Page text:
The Sixth Amendment right to compulsory process “is in plain terms the right to present a defense, the right to present the defendant's version of the facts as well as the prosecution's to the jury so it may decide where the truth lies.”  Coleman v. State, 966 S.W.2d 525, 527 (Tex.Crim.App.1998) (citing Washington v. Texas, 388 U.S. 14, 19, 87 S.Ct. 1920, 18 L.Ed.2d 1019 (1967)).   The Sixth Amendment, however, does not guarantee the right to secure the attendance and testimony of any and all witnesses;  rather, it guarantees only compulsory process for obtaining witnesses whose testimony would be both material and favorable to the defense.  Coleman v. State, 966 S.W.2d at 527-28.   To exercise the federal constitutional compulsory process right, the defendant must make a plausible showing to the trial court, by sworn evidence or agreed facts, that the witness' testimony would be both material and favorable to the defense.  Id. A defendant who has not had an opportunity to interview a witness may make the necessary showing by establishing the matters to which the witness might testify and the relevance and importance of those matters to the success of the defense.  Id. Where the burden of showing materiality and favorableness is not placed on the defendant, “frivolous and annoying requests [c]ould make the trial endless and unduly burdensome on the Court and all officers thereof.”   Id. at 528 (citing Ross v. Estelle, 694 F.2d 1008, 1011 (5th Cir.1983)).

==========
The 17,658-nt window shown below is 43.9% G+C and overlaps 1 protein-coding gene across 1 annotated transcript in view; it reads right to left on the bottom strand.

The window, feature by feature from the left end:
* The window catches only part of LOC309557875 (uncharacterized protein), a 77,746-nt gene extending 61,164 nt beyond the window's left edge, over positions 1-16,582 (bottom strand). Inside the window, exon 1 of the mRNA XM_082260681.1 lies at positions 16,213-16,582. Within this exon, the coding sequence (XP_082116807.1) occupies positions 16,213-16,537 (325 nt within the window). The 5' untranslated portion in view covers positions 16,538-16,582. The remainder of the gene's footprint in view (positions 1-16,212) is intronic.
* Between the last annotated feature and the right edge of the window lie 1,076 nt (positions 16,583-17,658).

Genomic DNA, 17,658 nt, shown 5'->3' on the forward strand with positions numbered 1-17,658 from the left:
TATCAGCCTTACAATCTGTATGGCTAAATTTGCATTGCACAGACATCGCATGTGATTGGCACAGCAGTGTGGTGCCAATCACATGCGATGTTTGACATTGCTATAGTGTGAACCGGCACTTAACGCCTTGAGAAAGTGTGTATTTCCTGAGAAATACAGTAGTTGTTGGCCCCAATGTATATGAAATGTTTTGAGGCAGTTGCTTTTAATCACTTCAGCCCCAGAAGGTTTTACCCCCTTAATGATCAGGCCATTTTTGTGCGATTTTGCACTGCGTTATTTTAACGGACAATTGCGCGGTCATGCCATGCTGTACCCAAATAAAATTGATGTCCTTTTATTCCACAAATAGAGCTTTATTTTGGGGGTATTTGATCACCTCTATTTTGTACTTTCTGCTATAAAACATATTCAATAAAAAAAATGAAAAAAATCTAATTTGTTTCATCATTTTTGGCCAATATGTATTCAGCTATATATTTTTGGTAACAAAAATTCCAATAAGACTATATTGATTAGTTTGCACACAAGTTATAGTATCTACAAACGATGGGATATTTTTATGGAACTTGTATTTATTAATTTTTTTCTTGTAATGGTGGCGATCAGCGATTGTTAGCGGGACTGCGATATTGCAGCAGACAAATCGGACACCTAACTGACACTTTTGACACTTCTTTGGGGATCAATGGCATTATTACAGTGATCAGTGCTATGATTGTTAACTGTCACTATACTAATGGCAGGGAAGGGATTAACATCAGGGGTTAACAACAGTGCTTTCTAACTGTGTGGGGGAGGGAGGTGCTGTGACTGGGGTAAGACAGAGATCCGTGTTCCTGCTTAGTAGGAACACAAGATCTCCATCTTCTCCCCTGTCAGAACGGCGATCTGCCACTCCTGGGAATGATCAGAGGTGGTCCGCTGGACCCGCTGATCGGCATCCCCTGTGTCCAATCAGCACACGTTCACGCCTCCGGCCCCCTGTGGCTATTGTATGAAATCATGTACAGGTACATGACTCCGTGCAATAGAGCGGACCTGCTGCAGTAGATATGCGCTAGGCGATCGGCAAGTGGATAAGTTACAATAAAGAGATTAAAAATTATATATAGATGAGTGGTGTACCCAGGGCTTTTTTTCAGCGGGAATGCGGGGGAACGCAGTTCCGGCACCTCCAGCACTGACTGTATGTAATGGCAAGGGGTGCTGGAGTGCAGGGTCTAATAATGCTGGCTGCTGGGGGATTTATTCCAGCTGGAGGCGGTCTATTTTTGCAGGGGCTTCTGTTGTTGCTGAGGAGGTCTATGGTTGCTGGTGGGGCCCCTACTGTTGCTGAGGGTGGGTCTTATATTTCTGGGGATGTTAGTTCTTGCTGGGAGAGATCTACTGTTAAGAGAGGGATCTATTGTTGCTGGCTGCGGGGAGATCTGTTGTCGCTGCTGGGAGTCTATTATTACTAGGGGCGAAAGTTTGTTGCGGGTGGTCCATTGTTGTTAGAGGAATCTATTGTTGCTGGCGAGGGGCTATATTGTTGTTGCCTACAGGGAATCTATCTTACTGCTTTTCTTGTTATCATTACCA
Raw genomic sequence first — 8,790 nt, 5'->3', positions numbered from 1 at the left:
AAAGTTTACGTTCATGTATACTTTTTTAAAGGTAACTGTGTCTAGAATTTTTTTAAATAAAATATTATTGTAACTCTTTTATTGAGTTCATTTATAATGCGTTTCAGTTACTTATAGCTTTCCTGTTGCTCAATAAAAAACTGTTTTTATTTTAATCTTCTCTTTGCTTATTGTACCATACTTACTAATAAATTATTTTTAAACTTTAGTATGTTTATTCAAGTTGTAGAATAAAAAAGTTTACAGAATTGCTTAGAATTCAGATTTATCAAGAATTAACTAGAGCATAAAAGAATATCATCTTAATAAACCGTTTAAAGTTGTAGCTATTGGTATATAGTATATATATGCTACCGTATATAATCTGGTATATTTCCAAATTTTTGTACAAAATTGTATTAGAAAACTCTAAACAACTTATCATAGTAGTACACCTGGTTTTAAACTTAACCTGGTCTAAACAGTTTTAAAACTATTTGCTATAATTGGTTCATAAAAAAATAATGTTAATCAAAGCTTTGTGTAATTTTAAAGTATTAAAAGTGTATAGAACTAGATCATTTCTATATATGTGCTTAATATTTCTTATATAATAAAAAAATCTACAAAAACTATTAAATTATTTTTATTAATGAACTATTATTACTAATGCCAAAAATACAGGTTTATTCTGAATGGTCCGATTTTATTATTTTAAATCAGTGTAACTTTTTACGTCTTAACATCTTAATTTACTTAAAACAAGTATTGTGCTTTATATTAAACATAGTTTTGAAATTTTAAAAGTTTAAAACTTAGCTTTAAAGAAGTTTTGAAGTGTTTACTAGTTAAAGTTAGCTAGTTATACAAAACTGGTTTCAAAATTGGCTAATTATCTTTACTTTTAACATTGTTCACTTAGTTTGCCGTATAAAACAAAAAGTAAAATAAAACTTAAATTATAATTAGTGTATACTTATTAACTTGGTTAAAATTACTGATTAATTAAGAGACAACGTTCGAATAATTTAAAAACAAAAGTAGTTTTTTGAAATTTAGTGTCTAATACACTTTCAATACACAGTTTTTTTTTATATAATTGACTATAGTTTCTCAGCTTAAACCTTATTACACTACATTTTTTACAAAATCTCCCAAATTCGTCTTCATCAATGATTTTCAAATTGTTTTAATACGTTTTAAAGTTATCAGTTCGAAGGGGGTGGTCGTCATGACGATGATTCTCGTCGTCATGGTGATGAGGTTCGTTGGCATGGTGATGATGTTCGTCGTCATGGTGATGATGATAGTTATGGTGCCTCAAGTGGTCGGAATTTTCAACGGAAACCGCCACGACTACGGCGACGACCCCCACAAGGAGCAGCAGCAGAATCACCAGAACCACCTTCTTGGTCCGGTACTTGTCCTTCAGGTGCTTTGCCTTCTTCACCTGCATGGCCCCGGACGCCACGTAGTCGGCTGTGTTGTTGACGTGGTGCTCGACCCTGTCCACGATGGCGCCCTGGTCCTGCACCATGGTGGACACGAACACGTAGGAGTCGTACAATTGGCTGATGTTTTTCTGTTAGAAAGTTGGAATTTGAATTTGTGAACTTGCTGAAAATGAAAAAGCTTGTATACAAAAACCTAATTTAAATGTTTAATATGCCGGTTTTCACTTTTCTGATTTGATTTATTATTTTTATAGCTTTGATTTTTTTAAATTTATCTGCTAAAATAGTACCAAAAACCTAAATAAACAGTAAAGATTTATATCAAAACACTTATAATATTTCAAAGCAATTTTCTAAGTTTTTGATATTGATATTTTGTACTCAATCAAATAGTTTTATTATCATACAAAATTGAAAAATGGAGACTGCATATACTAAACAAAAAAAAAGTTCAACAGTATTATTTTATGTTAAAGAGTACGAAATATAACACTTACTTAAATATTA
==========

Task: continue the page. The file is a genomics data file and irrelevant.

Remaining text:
On the record before us, it is clear that Sparkman did not make the necessary showing.   At the hearing to quash the subpoenas, he did not demonstrate how the witnesses would be material to his defense of driving with a suspended license.   We find the trial court did not err in quashing the subpoenas.